In IE 3.0 (which is used by about 0.5% of all web users), though not 3.01, 3.02 and 3.03, all margin-left and margin-right declarations are interpreted relative to the left (or right with margin-right) of the viewport rather than the parent element's left (or right) margin. Note that this bug doesn't apply to content within tables - for these the margins are

BODY {margin-left: 12pt}
H1 {margin-left: -5pt}

This should result in H1's with margins 7pt from the left of the page. However, in IE3 3.0, it pushes 5pt of H1 into the left margin, making the headings unreadable.

There is a relatively simple solution here, namely to remove all margin-left declarations except on BODY, or to have separate style sheets for 3.0 and 3.01, 3.02 and 3.03 (i.e., using RichInStyle.com's javascript).

Bug 10: auto unsupported.

Auto margins are interpreted as 0, which causes seriously problems, as explained above.

Bug 11: %

% are incorrectly calculated relative to the element's width rather than to the containing block's width on margin-left and margin-right.

Bug 12: intepreted as additional to default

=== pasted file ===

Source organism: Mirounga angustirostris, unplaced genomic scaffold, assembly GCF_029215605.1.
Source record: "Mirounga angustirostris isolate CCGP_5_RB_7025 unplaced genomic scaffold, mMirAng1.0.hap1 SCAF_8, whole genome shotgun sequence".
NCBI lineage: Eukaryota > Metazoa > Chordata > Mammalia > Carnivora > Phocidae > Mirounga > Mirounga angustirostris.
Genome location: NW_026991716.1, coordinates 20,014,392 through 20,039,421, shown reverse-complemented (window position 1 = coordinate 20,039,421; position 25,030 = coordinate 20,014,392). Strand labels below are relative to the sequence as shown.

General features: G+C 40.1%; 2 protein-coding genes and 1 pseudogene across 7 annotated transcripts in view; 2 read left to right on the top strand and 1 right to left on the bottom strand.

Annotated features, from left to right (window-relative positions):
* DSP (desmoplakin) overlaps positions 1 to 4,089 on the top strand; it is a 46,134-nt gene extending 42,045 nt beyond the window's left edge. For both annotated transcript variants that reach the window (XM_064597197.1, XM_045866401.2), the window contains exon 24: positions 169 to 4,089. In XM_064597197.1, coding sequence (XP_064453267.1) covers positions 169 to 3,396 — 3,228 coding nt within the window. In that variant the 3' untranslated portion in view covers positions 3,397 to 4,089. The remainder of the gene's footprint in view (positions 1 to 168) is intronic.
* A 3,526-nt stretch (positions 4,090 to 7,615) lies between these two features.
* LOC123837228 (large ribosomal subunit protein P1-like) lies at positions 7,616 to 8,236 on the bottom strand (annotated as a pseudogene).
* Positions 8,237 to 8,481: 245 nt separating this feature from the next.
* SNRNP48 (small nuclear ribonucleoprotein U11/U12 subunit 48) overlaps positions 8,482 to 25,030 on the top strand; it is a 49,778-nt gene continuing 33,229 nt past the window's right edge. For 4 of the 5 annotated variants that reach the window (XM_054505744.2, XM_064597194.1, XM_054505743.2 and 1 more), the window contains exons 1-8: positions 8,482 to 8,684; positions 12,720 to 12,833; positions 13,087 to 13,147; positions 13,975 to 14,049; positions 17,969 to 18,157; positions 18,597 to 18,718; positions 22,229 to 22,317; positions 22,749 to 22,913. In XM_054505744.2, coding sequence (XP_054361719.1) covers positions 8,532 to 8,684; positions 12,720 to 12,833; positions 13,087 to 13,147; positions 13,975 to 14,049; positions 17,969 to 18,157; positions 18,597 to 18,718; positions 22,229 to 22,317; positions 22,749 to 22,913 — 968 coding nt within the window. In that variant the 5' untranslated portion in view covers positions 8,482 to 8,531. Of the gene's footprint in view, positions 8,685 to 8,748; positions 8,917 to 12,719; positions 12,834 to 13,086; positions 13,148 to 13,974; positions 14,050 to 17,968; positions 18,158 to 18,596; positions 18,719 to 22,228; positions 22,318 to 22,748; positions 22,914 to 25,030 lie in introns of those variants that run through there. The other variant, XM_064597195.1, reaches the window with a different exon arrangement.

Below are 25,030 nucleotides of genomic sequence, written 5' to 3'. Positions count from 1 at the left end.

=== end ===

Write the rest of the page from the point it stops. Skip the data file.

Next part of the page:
The other problem with IE 3 is that when you specify margin-left on BLOCKQUOTE, OL and UL, it interprets the amount of space that you specify as additional to the default. Equally with BLOCKQUOTE and margin-right.

Bug 13: first margin shorthand value applied to all four sides

IE 3 applies the first specified margin shorthand value to all four sides (except for the bottom - it doesn't support bottom margins); for example, margin: 10px 20px 30px 40px would simply be applied as margin: 10px.

Section G - Unsupported properties

The box model
  1. padding-left
  2. padding-right
  3. padding-top
  4. padding-bottom
  5. padding
  6. border-left-width
  7. border-right-width
  8. border-bottom-width
  9. border-top-width
  10. border-left
  11. border-right
  12. border-bottom
  13. border-top
  14. border-style
  15. border
  16. border-color
The visual formatting model
  1. height
  2. width
  3. display
  4. clear
  5. float
List-style properties
  1. list-style
  2. list-style-position
  3. list-style-image
  4. list-style-type

Part 2 - Element-specific bugs

Section H - Form bugs

Bug 1: background-image

You can't give FORM a background-image unless you enclose it in a TABLE and apply it to that.